Tone of voice on the phone conveyed excitement like a bolting hybrid striped bass. Joe Landolfi, a veteran at flatline trolling, said, “We’ve been trolling 6-pound hybrids! Diane hooked a 50-inch musky on a size 7 Rapala!” Six-pound mono on a light rod didn’t hold that fish, but they boated about half a dozen hybrids.
Shortly I was on the scene with him. The next year, trolling into the belly of a cove with Fred Matero, for a split second the strike felt like suction before I saw in my mind’s eye jaws close with a force like a hydraulic safety lock. Running like a boulder rolling down a talus slope, the fish gained deeper water before the pace slowed, and then a violent series of speedy jolts tested my drag setting all the more before the first of my trolled hybrids came to the net—a big one.
I showed Mike Maxwell Lake Hopatcong hybrids better than 5 pounds a year later in 2016, and he bought a boat later that week, trolling Spruce Run Reservoir hybrids as large as 6 pounds. Manasquan Reservoir holds hybrids, as does private Culver’s Lake. Here and there every May and June some over 9 pounds seem to get caught, 7-pounders frequently. Wherever this hatchery cross between striped and white bass swim—they’re called sunshine bass in Florida—springtime trolling is effective.
Try the Shallows
A difference of a foot or two can mean fish or none. Unlike fall when hybrids haunt deep drop-offs and main lake points, or summer when they cruise over deep open water, May into June finds them fairly close to shorelines, especially in coves. Fourteen is my magic number for depth, the number of lines Shakespeare wrote to form each of his sonnets. There’s art to flatline trolling too. The learning curve will never end for anyone who stays awake at the tiller.
Fourteen is not the only depth to seek on the graph, however, and if you were to try, good luck at that. We’ve connected once over 22 feet and a few times as shallow as 8 feet. I returned to a spot with Maxwell where Matero and I caught a lot of small hybrids over 10- to 12-foot depths. Repeated passes yielded nothing, until I veered the boat a few yards further out over 14 feet and connected. Pass after pass over 14 to 16 feet resulted in big stripers on.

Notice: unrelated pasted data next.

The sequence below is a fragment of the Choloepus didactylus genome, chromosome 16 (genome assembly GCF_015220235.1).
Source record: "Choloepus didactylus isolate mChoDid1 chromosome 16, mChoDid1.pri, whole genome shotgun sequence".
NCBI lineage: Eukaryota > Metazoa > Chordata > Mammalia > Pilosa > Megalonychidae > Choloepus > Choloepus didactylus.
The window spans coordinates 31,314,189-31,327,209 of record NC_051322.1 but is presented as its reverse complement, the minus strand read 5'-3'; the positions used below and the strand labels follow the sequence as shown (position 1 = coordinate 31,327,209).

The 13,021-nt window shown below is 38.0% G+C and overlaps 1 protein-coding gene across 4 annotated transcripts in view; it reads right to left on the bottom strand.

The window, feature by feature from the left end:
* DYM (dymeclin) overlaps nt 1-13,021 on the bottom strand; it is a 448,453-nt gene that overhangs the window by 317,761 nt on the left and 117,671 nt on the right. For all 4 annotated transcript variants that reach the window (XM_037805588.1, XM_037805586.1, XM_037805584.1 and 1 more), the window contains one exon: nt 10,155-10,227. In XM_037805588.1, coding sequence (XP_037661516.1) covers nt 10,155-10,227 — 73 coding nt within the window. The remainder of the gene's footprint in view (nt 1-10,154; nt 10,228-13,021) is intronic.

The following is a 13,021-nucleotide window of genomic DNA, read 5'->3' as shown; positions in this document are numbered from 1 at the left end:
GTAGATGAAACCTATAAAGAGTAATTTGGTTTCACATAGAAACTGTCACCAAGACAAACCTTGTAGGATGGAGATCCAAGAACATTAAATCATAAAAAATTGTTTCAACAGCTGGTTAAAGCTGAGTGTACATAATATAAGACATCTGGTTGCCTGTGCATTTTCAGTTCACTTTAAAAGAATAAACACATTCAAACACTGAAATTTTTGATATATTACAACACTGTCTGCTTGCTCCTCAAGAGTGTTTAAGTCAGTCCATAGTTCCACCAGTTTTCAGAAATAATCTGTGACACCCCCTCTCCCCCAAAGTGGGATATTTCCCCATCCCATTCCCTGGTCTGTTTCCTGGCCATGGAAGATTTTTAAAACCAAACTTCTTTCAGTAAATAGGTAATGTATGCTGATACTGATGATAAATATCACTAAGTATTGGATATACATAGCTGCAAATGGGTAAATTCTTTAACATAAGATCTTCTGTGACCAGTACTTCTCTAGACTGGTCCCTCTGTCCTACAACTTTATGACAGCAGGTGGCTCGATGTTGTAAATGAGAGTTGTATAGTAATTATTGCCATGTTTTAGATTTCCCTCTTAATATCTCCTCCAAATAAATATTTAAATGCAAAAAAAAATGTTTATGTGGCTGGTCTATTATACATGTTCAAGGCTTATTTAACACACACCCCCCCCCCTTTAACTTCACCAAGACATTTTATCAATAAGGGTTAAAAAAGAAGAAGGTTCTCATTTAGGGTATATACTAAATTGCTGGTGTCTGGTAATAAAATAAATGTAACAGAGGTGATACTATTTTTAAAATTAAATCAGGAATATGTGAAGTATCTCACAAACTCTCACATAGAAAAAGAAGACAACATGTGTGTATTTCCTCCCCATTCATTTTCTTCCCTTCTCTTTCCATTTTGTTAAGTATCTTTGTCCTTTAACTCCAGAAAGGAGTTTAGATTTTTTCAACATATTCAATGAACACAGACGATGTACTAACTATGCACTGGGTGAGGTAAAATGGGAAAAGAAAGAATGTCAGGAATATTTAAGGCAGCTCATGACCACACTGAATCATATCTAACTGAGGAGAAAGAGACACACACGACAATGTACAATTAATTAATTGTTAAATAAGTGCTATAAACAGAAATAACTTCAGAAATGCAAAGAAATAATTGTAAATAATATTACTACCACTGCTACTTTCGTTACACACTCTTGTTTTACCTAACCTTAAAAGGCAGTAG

Whether or not hybrids hug bottom or cruise mid-column is a curiosity immaterial to results mostly coming by use of swimming plugs like Rapalas. We’ve hooked many more than we’ve marked on the graph, which I use only incidentally as a fishfinder while trolling. Chiefly it’s a tool for navigation and learning myriad structural differences. In just three years of flatlining, I’ve learned a few lanes well enough to approach passes with detailed adjustments that feel familiar and promising.
One plug or another can mean fish or not. Before beginning our 2016 trolling outings, I bought plenty of plugs to try, despite popular preference on Lake Hopatcong for Rapala Floaters. Does the #9 Floater enjoy immortal status? The Beatles’ “Revolution 9” may suggest this is true if you’re out in early June heat too long, but if so, a caveat is worth heeding. I felt fascinated in the possibility of plugs out-producing others, but when Brian used a plug he had and I did not have, the pronounced degree of difference felt shocking. He trolled an X-Rap while sitting near the bow, me at the stern trolling my favorite #9 Floater. I netted eight hybrids for him in one series of repeated trolling passes before I got a tap.